# binary matrices with directional non-zero elements

This question is in the context of image processing.

Assume I have a matrix of size 64 by 64. Assume even rows are all zero and odd rows are all one. I want to rotate the matrix d degrees. For example if I rotate it 90 degrees, then I will have a matrix with even columns equal to zero and odd columns equal to one. Is there an algorithm to do that easily? Given the matrix and d I want to rotate the elements. Matlab's imrotate won't work since after rotation I get some zeros at the corners. I know one way is to use repmat, rotate it and then crop it in the center. But that does not seem straightforward. Any smart ideas? For example, is it possible to define a formula to give the values of each element given d (and the fact that the matrix was originally 1 0 1 0...?

• Rotation for a discretized image are simple only in a few cases: typically multiples of $45°$. Also, what is your center of rotation? Depending on the precisions given, options could be proposed Apr 19, 2017 at 6:07
• center is at (0,0). I need one degree precision. So it should round the indices to the closest index to avoid a fractional index.
– jose
Apr 19, 2017 at 6:22
• Is $(0,0)$ the top-left? Rounding is likely to produce "weird slanted lines". Off the top of my head, a $1°$ precision sounds illusory for a $64\times 64$. If you tell us the kind of processing you are looking at, this could help us further Apr 19, 2017 at 6:27

If you assume that your image origins from sampling a continuous-spatial-domain 2-dimensional function, you can perform the sampling of this function with the rotated coordinates. HAve a look at this example:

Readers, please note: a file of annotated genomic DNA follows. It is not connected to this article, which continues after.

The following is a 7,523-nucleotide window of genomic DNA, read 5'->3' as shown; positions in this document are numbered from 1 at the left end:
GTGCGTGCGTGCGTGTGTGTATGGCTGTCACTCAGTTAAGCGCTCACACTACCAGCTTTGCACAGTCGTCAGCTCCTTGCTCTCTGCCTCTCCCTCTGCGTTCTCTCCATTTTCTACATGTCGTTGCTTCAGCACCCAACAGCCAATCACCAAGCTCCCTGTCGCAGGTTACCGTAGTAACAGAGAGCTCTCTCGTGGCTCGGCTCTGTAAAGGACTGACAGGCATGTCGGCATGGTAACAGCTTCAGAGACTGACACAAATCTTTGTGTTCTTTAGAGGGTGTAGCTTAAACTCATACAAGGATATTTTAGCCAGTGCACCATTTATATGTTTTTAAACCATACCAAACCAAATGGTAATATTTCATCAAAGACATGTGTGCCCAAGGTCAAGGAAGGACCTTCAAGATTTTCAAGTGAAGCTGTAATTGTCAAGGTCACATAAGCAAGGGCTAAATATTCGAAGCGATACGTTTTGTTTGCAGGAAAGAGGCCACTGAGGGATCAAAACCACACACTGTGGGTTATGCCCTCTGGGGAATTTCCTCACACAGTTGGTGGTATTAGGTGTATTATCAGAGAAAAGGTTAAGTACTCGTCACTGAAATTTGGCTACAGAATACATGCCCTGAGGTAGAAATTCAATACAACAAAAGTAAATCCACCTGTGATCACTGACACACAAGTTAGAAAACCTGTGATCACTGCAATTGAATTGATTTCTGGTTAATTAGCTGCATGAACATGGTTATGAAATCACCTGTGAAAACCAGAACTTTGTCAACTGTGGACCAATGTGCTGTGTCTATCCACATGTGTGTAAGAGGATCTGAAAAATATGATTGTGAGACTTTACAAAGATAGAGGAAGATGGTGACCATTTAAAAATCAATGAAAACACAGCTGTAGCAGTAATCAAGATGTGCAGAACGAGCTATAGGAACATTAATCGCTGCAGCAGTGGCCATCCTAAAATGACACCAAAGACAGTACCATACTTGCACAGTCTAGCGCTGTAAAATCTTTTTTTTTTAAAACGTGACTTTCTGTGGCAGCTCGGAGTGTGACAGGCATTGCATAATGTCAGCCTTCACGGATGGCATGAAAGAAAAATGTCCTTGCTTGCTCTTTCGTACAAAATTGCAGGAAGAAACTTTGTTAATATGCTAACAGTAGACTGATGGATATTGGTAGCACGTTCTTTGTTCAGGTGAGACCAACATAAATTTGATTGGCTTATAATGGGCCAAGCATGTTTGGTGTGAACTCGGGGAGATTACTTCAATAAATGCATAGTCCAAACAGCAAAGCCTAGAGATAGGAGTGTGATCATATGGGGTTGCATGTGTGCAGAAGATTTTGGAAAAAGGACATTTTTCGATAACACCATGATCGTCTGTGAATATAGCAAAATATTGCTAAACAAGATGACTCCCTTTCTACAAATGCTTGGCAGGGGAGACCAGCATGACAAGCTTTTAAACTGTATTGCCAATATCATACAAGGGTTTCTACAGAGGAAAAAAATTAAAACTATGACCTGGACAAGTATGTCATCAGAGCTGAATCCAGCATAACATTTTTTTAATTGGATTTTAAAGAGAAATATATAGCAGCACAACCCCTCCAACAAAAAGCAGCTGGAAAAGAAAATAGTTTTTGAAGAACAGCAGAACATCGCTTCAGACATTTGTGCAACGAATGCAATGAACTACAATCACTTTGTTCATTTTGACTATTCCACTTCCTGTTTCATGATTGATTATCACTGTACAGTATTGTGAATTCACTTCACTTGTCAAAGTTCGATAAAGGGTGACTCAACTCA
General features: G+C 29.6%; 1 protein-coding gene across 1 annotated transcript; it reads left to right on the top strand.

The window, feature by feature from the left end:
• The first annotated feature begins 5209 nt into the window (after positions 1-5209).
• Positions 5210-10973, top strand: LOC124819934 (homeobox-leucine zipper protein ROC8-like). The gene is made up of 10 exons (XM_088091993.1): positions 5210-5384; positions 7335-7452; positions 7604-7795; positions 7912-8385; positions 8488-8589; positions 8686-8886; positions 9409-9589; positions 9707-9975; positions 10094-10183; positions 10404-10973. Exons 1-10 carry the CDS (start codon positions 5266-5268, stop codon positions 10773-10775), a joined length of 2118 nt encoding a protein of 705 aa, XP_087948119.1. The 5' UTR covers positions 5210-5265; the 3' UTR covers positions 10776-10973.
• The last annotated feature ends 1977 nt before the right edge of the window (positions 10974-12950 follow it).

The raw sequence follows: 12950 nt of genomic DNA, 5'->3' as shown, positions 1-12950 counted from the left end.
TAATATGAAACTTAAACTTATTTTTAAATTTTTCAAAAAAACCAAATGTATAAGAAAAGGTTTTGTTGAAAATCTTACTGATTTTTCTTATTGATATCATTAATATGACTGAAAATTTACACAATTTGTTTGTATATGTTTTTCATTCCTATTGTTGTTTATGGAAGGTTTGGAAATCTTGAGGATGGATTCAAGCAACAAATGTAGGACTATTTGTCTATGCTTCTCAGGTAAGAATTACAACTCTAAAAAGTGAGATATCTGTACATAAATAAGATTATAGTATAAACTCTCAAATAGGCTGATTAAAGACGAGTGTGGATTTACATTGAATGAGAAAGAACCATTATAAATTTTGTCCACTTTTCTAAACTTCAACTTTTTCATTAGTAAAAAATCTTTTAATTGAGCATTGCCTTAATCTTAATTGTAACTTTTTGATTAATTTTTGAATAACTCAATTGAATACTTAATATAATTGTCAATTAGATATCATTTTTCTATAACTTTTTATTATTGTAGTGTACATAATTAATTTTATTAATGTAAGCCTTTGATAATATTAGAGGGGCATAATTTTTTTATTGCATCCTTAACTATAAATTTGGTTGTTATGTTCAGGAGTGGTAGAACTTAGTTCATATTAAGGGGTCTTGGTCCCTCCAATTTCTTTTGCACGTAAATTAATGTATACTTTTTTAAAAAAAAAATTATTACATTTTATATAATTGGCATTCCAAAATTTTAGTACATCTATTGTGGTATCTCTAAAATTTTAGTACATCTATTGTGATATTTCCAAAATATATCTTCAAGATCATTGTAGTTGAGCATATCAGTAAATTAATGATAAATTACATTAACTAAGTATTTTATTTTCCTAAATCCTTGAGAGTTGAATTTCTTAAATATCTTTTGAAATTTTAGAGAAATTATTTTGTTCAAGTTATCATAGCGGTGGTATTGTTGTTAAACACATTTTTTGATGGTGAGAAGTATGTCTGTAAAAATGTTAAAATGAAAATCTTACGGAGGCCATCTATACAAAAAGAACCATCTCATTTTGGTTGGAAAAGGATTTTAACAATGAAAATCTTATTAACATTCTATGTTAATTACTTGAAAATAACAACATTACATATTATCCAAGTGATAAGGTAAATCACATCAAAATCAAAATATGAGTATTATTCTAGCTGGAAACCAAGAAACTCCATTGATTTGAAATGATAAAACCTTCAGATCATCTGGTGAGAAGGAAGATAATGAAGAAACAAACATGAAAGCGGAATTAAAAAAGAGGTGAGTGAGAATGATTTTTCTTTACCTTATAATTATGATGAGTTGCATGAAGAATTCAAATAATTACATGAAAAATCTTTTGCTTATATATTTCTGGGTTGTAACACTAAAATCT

N = 32  # 32 for simplicity
N2 = N/2
x, y = np.meshgrid(np.arange(N), np.arange(N))

# exemplary rotation around 5 degrees
angle = 5*np.pi/180
# perform rotation around the image center
nx = np.cos(angle)*(x-N2) - np.sin(angle)*(y-N2) + N2
ny = np.sin(angle)*(x-N2) + np.cos(angle)*(y-N2) + N2

# three functions that fulfill your constraint of even-odd 1-0
I_func1 = lambda x, y: 0.5*(1-np.cos(np.pi*y))
I_func2 = lambda x, y: (abs((y%2)-1)<=0.5).astype(float)
I_func3 = lambda x, y: (1-abs((y%2)-1)).astype(float)

# the original image
I = I_func1(x, y)

plt.figure()
t = np.linspace(0, N-1, 16*N)
t2 = np.arange(N)
plt.plot(t, I_func1(0, t))
plt.plot(t, I_func2(0, t))
plt.plot(t, I_func3(0,t))
plt.stem(t2, I_func(0, t2))
plt.xlim((0, 5))
plt.title('underlying continuous function')

plt.figure(figsize=(12,12))
plt.subplot(221)
plt.imshow(I, interpolation='none', cmap='gray')

plt.subplot(222)
plt.imshow(I_func1(nx, ny), interpolation='none', cmap='gray')
plt.title("Cos")

plt.subplot(223)
plt.imshow(I_func2(nx, ny), interpolation='none', cmap='gray')
plt.title("rect")

plt.subplot(224)
plt.imshow(I_func3(nx, ny), interpolation='none', cmap='gray')
plt.title("triang") As you see, different functions yield different rotation results. Maybe this can help you to find an explicity formula?